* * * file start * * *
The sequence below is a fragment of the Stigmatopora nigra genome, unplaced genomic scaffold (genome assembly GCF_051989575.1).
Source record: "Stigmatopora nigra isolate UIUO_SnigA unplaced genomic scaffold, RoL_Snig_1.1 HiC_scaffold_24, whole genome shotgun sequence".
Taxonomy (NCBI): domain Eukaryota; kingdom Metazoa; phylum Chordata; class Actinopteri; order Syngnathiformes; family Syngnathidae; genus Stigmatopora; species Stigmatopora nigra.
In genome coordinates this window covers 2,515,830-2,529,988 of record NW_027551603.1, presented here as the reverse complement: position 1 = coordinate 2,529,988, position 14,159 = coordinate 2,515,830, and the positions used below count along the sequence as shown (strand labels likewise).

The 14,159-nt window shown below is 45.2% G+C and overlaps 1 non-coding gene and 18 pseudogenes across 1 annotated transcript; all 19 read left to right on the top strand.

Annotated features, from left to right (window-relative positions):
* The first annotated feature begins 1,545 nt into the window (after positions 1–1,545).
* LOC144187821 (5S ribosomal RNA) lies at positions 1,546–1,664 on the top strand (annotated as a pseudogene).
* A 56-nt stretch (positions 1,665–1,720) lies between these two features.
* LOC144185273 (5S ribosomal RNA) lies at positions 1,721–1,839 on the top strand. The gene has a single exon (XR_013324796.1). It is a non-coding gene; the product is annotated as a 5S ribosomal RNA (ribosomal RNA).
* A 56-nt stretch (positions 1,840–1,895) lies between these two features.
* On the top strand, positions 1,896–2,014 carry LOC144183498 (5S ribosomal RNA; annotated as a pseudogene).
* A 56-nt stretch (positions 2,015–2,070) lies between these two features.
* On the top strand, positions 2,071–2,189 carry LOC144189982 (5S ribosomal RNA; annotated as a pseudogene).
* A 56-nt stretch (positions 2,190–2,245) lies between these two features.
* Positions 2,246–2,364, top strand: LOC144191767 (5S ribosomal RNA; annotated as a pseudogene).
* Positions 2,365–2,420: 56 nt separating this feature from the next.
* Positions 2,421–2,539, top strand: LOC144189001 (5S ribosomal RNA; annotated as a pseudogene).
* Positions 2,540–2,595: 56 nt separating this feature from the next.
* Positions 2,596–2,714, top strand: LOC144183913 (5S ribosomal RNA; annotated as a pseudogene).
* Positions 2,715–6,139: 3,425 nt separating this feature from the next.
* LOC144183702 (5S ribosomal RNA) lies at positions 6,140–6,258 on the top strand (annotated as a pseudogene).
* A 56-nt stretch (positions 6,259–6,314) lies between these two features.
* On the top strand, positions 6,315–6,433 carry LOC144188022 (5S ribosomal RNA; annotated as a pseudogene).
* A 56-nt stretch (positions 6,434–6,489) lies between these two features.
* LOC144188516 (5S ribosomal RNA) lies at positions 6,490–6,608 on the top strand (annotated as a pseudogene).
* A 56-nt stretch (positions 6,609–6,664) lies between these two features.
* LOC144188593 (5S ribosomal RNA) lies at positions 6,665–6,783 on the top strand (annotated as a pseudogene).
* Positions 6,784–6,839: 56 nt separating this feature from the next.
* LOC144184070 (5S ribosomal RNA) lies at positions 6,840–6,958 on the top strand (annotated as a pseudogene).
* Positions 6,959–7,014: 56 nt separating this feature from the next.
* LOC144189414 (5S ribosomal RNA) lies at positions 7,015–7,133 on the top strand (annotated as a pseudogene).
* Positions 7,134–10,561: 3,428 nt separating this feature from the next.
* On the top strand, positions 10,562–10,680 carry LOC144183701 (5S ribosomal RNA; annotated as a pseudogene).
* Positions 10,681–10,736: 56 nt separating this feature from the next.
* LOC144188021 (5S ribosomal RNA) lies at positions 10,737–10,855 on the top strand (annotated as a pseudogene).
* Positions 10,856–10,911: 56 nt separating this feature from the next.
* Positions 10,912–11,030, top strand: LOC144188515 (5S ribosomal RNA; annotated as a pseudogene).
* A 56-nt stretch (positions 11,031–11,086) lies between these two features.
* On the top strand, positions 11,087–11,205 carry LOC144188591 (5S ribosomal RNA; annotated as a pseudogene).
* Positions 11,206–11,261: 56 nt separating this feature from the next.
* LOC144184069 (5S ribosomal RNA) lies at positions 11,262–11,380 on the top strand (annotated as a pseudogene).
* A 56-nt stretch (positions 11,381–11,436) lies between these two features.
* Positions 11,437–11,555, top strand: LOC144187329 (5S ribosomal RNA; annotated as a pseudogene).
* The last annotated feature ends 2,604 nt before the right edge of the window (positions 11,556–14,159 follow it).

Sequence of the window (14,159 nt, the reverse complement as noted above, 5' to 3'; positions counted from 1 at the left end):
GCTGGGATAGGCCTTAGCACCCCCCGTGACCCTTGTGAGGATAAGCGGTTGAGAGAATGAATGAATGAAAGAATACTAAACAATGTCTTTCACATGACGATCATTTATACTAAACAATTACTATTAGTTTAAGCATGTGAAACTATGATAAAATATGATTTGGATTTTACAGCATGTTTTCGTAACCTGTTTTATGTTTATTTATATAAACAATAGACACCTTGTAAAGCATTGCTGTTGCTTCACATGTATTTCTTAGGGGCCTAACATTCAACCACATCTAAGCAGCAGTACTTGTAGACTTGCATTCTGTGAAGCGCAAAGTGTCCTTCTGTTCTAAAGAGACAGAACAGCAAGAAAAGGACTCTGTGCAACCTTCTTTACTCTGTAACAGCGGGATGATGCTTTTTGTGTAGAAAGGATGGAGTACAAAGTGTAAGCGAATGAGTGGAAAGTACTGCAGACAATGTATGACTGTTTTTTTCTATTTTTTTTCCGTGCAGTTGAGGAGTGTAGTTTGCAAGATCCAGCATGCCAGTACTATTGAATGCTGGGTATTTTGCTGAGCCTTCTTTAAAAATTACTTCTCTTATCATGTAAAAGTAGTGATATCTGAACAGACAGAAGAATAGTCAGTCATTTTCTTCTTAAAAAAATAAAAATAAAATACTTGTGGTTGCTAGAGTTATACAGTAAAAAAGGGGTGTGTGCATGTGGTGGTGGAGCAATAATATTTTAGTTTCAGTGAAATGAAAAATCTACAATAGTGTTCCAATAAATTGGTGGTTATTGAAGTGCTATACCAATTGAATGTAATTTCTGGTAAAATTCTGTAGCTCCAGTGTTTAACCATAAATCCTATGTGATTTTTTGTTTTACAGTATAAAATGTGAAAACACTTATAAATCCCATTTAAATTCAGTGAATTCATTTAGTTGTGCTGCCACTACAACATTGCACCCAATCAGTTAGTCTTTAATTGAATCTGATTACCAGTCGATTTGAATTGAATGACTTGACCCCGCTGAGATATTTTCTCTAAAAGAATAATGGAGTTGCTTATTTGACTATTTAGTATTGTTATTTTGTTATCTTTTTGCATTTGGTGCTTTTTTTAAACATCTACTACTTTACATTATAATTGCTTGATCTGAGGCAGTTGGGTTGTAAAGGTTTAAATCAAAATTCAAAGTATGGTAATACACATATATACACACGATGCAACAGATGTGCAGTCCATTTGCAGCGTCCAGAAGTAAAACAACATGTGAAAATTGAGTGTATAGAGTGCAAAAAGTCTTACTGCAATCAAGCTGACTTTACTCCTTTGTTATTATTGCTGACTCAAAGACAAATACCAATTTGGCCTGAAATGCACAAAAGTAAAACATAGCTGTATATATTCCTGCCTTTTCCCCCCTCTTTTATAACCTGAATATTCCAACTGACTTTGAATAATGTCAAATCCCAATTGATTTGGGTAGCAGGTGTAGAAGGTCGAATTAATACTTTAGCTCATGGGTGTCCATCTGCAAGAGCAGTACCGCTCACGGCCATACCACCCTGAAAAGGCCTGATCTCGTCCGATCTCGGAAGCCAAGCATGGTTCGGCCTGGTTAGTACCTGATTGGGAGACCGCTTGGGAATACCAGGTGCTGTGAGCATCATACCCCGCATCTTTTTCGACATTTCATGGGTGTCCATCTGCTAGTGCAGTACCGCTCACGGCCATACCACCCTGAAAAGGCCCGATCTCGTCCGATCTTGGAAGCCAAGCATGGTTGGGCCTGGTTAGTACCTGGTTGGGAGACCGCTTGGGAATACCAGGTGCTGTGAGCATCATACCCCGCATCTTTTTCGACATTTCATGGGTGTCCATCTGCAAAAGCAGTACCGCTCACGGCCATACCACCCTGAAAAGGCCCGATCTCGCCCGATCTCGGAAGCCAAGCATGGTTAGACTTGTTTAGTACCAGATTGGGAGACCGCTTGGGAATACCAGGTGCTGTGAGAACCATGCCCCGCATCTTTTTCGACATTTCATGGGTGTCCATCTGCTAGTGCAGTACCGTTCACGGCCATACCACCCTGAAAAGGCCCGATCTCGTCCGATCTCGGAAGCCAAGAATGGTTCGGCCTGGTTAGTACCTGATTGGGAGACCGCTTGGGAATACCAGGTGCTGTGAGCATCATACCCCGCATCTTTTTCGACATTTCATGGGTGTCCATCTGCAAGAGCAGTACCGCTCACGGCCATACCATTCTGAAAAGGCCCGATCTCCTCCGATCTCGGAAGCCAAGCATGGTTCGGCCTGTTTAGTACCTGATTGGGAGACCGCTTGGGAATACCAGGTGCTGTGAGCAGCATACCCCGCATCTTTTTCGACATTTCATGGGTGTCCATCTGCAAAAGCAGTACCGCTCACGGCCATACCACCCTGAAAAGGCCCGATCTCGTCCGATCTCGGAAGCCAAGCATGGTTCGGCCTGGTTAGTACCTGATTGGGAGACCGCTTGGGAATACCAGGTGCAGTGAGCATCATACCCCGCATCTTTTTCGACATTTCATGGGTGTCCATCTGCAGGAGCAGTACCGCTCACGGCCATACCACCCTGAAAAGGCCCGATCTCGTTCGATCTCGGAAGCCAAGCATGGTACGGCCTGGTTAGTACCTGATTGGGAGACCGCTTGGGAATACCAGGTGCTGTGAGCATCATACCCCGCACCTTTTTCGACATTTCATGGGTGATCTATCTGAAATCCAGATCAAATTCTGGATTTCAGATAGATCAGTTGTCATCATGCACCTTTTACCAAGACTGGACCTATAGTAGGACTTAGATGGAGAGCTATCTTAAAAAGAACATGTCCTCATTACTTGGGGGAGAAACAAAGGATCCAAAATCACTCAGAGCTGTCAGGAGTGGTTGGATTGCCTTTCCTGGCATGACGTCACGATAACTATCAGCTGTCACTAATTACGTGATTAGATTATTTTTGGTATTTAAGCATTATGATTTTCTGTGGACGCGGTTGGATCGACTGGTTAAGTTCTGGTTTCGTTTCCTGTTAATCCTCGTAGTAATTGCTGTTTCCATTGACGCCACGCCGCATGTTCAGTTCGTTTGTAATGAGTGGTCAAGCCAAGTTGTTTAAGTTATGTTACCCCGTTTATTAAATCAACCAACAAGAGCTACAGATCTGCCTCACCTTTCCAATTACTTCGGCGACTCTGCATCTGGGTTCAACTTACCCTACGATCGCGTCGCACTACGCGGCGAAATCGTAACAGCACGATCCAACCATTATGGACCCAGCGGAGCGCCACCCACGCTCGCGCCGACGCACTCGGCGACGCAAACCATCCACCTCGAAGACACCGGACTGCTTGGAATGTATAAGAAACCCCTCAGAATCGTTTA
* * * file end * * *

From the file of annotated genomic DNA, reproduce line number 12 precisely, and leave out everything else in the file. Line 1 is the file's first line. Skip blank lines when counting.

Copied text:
* On the top strand, positions 1,896–2,014 carry LOC144183498 (5S ribosomal RNA; annotated as a pseudogene).